As with any tax system, there will always be people who pay late, people who try to avoid paying and people who cannot pay. In this context it is important to note that the debt of €1,217 million at 31 March 2005 is €146 million or 10.7% less than at 31 March 2004. The figure represents 2.5% of annual gross collection and is one of the lowest percentages of any tax administration internationally. Of this figure, €278 million of the total debt is under appeal, with a further €349 million under control or at enforcement. The remainder, €590 million, is under active collection.

It is the goal of Revenue, as stated in its Statement of Strategy 2005-2007, that all debt on record should be less than five years old or the subject of active enforcement or court proceedings. In this context, I am advised by Revenue that it would expect the current collectible tax debt and any additional debt that will arise for periods up to 31 December 2004, through assessments made by Revenue or submission of overdue returns by taxpayers, would ultimately be reduced over the next five years very substantially. That reduction will be achieved primarily by collection of the debt due.

Revenue has emphasised the changing element of the debt make-up and the difficulty that this creates in making an estimate of the likely reduction in the debt figure over a five year period. Revenue's strategies and methodologies adopted to achieve a reduction over a five year period will be subject to annual review and evaluation that is carried out within the context of the business planning process.

National Development Plan.

Bernard Allen

Ceist:

91 Mr. Allen asked the Minister for Finance the preparations which have taken place regarding a replacement for the national development plan; and the way in which the inputs will be cobbled into a coherent programme. [38848/05]

Preparatory work has commenced on the National Development Plan 2007-2013. A high level steering group chaired by my Department and comprising senior officials of relevant Departments has been established to oversee the drafting of the plan. To provide an independent assessment, the Economic and Social Research Institute has been engaged to carry out an ex ante evaluation of the investment priorities for the next NDP. An extensive consultation process with key stakeholders, including the social partners and regional interests, will shortly commence. The overall objective of the process is to ensure that the plan delivers an integrated and coherent investment strategy.

Tax Code.

Phil Hogan

Ceist:

92 Mr. Hogan asked the Minister for Finance his views on whether the current VAT threshold is in need of change; and if he will make a statement on the matter. [37864/05]

This is an issue that has been raised on a number of occasions in recent years. When this issue arose on Committee Stage of the Finance Bill 2005, I undertook to examine it in the context of this year's budget and Finance Bill.

In my Budget Statement, I announced changes to the current VAT registration thresholds for small businesses. These thresholds are being increased from €25,500 to €27,500 in the case of services and from €51,000 to €55,000 in the case of goods. This represents an increase of almost 8% to the current thresholds and will remove 2,200 businesses from the VAT net. These increases will be introduced in the Finance Bill and will take effect from 1 May 2006. This initiative will cost €6 million in 2006 and €12 million a full year.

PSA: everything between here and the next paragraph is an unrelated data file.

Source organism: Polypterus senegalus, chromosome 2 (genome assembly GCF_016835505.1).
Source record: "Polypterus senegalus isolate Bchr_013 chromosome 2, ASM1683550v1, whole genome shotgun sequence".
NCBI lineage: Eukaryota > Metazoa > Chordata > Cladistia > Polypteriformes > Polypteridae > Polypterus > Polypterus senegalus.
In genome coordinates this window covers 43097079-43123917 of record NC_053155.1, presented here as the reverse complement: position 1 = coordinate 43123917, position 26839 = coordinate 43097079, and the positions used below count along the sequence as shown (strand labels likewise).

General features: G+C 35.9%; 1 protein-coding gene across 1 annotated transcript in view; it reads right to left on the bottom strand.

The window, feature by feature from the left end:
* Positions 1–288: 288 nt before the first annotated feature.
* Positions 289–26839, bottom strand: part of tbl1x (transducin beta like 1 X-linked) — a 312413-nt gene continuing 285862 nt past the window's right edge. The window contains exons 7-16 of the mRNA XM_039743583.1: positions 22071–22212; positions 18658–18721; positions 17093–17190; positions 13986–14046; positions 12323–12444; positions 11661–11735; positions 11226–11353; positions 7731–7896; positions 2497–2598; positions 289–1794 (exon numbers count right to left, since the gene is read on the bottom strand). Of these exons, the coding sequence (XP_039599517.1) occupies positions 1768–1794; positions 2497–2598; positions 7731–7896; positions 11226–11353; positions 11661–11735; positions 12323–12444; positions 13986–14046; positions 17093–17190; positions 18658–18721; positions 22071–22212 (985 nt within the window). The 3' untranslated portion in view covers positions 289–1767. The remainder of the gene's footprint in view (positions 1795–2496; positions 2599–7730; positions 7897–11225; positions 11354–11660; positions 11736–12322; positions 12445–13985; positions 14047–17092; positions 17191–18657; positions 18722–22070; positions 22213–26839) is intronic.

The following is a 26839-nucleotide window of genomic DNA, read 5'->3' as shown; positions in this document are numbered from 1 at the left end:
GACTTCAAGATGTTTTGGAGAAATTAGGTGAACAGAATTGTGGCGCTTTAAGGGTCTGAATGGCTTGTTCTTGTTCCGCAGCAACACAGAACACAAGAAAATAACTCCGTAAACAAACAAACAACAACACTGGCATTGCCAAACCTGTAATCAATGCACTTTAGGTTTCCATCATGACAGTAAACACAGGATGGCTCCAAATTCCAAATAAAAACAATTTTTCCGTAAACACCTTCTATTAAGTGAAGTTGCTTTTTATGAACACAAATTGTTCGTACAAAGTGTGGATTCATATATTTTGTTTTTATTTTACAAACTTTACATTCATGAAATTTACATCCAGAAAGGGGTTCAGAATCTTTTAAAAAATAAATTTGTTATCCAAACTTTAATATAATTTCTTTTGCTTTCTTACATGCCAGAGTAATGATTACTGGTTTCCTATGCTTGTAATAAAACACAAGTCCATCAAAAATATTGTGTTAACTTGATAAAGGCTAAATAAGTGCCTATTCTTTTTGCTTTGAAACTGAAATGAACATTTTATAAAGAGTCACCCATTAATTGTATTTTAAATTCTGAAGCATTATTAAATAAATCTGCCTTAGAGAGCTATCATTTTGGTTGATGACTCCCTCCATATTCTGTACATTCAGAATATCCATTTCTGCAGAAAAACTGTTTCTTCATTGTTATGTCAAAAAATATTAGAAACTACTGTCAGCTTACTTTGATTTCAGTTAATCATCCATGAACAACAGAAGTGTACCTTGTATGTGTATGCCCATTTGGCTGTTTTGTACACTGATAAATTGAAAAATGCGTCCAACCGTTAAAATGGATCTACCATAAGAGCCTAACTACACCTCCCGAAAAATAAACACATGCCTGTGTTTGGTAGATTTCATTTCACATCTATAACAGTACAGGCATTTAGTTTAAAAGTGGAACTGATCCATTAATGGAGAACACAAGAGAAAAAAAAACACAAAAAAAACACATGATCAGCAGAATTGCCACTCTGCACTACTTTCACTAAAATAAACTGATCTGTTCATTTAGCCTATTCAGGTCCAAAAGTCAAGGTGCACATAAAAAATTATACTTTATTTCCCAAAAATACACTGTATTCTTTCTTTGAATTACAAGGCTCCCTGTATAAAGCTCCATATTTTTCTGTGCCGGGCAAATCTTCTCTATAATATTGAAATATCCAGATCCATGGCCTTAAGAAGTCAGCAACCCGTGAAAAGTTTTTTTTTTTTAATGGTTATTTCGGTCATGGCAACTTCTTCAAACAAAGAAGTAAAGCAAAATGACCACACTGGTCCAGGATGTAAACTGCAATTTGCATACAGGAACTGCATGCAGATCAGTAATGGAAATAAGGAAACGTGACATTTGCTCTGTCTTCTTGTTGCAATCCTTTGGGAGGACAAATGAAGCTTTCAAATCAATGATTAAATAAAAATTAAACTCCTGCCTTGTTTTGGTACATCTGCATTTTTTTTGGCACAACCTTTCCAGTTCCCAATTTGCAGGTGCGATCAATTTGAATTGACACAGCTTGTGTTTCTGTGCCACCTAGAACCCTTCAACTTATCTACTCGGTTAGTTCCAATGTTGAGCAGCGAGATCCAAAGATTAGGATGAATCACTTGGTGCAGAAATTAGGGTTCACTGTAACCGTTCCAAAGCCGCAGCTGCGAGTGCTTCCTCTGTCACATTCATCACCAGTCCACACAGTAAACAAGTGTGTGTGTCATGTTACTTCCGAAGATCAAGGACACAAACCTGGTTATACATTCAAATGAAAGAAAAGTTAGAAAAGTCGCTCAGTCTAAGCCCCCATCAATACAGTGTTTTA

The effect of this increase will be to relieve small traders of the burden of compliance with the requirements of the VAT system. Increasing the thresholds would also free up Revenue resources to deal with larger cases. Following this increase, Ireland will have the third highest registration threshold for goods and the fifth highest threshold for services in the EU. Some member states have no registration threshold for goods or services and require all firms to register irrespective of their turnover.

Tax Collection.

Kathleen Lynch

Ceist:

93 Ms Lynch asked the Minister for Finance the number of random audits carried out by the Revenue Commissioners to date in 2005; the number expected to be undertaken by the end of 2005; and if he will make a statement on the matter. [38996/05]

I have been informed by the Revenue Commissioners that the tax compliance testing programme was rolled out in November 2004 and is used as a random case selection tool in 2005 to test compliance on a number of fronts. It tests payment compliance, filing compliance and reporting compliance. Some 400 cases were allocated to the various regions and to large cases division. Most of these cases are well advanced and it is expected that the programme will be substantially completed by year end. A full analysis of the results will not be available until after the end of the year. A similar programme will be carried out in 2006.

I am satisfied that the Revenue Commissioners are pursuing a programme which is dealing in a very determined way with tax evasion by maximising the impact of their resources through focusing on risk. This is strengthened by their new taxpayer compliance testing programme, which ensures that all taxpayers are exposed to the possibility of a compliance check or Revenue audit. This approach is in line with international best practice.

Tax Yield.

Brian O'Shea

Ceist:

94 Mr. O’Shea asked the Minister for Finance if he will make a statement on the Exchequer returns for the first 11 months of 2005. [39001/05]